Friday, November 10, 2006

India Medical Team Update Nov. 06

CMM Hyderabad, India Medical Team Visit Update
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India Update
November 5, 2006
KCUCS World Missions
India 06 Team
The KCUCS World Missions team arrived Hyderabad, India on Saturday morning approximately 2 a.m. After a short sleep, the team took a tour of Hyderabad, seeing a few Mosques, temples and Golconda Fort. If you have never witnessed traffic in Hyderabad, India you may have not seen the craziest, wildest driving. It seems to be an offensive contact sport. We arrived Khammam late last night.
This morning, upon our arrival at the MorningStar Worship Center, we received one of the greatest receptions we have ever received. The brass band fired up as we arrived. They put Leigh’s on each member of the team. We arrived to a parade put on by the village. I think that they received us with such intensity that I have little doubt they will receive much from us. This having little to do with us and much more to do with them and how they have positioned themselves to receive.
First thing we did after the parade was to eat breakfast (we have found that Indian food is some of the best in the world). Shortly following we went into a worship service. They had only a tambourine and bongo drums and clapping of hands, but they rocked the place. It would have been hard not to be moved by such powerful worship.
Our team did the message in church this morning. Following the message, an altar call invitation to receive the Lord was given and 18 people came forward. The number was high enough, respective to the number of people present, that our host was very excited.
We came back for lunch, then started checking and adjusting people. Through Sunday afternoon we probably checked and adjusted between 500 and 1000 people. In the evening a couple from the team went to a small village and hung out in the backyard with a gathering of people. Checked and adjusted them, then gave a message. It was an awesome experience to interact with the people here in such a way.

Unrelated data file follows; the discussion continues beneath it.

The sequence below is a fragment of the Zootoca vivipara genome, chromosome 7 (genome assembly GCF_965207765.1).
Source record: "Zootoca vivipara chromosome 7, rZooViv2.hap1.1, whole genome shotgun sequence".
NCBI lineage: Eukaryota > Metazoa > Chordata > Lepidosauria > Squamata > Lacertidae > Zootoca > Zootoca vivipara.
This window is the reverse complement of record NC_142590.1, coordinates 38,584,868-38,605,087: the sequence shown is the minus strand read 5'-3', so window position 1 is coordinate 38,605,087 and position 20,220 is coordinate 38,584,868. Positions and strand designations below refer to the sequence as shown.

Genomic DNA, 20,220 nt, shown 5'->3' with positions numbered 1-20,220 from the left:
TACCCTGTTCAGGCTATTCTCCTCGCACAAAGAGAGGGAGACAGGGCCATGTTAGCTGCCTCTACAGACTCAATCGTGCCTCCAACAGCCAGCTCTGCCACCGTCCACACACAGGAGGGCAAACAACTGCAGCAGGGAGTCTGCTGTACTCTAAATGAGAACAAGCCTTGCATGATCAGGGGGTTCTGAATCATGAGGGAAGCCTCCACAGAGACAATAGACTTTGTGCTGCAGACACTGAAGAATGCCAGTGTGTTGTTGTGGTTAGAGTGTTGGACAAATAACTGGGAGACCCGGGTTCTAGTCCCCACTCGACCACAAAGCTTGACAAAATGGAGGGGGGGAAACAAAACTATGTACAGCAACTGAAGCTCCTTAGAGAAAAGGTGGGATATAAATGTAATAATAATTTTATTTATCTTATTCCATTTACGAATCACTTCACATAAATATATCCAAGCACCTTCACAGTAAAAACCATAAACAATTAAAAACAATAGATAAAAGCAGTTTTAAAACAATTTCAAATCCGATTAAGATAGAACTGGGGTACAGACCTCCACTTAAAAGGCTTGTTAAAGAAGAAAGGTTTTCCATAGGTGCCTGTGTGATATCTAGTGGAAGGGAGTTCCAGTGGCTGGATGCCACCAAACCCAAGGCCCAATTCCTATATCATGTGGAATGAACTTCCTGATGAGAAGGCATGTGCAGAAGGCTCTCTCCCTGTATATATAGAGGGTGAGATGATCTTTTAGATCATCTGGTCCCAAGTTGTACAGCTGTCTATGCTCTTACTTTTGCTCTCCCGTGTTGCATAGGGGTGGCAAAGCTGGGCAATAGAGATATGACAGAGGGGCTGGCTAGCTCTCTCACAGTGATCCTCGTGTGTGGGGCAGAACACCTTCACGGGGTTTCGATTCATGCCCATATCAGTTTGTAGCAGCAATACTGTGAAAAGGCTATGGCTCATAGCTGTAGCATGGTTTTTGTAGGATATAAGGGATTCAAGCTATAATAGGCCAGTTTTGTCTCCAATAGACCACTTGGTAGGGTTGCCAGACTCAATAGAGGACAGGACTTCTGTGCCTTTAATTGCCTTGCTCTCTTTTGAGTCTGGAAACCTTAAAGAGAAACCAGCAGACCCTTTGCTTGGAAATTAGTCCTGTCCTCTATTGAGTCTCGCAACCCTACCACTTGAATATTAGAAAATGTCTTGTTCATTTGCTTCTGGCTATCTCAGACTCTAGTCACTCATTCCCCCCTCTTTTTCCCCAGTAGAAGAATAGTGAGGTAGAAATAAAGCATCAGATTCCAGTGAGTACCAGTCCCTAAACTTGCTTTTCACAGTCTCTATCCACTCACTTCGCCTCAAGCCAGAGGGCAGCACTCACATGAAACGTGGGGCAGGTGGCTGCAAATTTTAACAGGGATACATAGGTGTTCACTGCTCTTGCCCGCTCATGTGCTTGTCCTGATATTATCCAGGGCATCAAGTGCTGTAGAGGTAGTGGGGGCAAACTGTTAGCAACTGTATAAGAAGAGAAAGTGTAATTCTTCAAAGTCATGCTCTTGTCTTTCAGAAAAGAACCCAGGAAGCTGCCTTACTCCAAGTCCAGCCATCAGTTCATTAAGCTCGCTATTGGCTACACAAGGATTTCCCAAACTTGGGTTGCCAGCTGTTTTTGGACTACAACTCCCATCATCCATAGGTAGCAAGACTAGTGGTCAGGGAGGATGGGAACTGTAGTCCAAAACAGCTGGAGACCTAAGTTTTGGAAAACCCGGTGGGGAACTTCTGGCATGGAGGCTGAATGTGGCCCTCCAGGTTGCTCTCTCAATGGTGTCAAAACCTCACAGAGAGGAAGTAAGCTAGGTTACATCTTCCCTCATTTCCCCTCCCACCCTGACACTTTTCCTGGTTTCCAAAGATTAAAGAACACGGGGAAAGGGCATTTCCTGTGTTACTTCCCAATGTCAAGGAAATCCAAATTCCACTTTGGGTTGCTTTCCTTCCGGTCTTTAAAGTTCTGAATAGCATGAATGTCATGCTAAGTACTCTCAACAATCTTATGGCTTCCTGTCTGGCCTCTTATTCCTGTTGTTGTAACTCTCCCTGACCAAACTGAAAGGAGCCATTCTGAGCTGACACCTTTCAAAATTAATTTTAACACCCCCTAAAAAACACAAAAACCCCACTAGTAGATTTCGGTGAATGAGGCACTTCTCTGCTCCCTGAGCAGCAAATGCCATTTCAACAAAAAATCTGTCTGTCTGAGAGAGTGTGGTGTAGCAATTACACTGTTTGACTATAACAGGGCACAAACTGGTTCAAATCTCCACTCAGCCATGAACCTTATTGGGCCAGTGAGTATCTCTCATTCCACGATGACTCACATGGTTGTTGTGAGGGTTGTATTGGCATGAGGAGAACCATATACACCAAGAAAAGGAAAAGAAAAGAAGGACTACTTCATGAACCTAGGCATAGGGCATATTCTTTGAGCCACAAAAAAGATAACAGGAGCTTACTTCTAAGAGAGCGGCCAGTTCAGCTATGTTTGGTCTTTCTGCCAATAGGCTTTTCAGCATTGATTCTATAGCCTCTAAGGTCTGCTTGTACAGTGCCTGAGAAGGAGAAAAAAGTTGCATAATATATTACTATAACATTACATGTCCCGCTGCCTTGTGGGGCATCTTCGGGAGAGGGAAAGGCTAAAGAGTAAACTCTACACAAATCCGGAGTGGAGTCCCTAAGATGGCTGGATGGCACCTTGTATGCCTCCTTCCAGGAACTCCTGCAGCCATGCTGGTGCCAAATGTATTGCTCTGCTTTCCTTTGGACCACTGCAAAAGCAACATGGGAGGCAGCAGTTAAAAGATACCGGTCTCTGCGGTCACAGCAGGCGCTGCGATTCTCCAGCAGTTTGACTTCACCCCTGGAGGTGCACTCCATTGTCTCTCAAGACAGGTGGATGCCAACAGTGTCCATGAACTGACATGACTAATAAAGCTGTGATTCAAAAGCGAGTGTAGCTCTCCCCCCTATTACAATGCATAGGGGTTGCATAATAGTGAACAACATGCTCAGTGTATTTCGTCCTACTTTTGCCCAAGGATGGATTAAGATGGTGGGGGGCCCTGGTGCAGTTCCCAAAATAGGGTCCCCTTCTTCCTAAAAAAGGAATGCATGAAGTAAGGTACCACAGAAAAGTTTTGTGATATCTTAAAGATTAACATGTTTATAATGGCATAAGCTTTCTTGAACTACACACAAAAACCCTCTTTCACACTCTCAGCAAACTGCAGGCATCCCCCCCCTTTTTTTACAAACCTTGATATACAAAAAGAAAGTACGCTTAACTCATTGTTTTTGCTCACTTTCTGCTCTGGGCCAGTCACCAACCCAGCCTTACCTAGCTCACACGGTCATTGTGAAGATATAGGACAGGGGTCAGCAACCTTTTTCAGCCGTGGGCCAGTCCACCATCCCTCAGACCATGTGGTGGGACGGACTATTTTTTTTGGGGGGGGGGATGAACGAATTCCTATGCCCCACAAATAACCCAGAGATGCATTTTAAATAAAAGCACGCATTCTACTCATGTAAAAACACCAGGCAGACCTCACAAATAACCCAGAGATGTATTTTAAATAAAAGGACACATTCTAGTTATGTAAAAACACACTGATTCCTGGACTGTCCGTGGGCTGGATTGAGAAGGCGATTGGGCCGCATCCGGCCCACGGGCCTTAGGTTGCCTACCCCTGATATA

The Indian people we have been around are a laid back, peaceful people. The culture seems to be interlaced with this laid back attitude. It is amazing that even while driving like crazy people on the highway, there is still a level of civility you would not expect. You hardly ever see one driver upset with another, although driving in India is a contact sport where every other moment you are being cut off and cutting someone off and usually at speeds you wouldn’t think could be safe for such activity.
KCUCS World Missions India 06 update:
November 6, 2006
Today, Monday, we had a very busy day. Our team of 9 doctors split into 3 groups of three. 
The first group stayed at the church and processed about 3000 people throughout the day. Some of these were re-checks from Sunday adjustments. In the usual case, on the mission field, each person will only receive one adjustment. This is determined by the instruments as to whether the adjustment did what it needed to do or whether another correction is necessary to get it seated properly. Because we do not use X-ray on the mission field, there is a possibility we will need to make a second correction to get the head set in its exact seating place over the upper cervical spine. This is accomplished through a simple but effective note taking system developed and careful analysis of instrument readings as well as response of person to the correction. In this manner, the environment is controlled in such a way that we get feedback from the people being seen. In some cases, especially when we are seeing thousands of people in the open air marketplaces or such environments, it is really not feasible for us to get any feedback, except in the case of immediate response. This is okay for where we are at the time, because this type of care is important while on the mission field. However, in a more controlled environment, such as the church we are working in here in India, allows us to check the same person 3 or 4 times through the week. Most will only get one correction, but through this time, we will here from them about their response.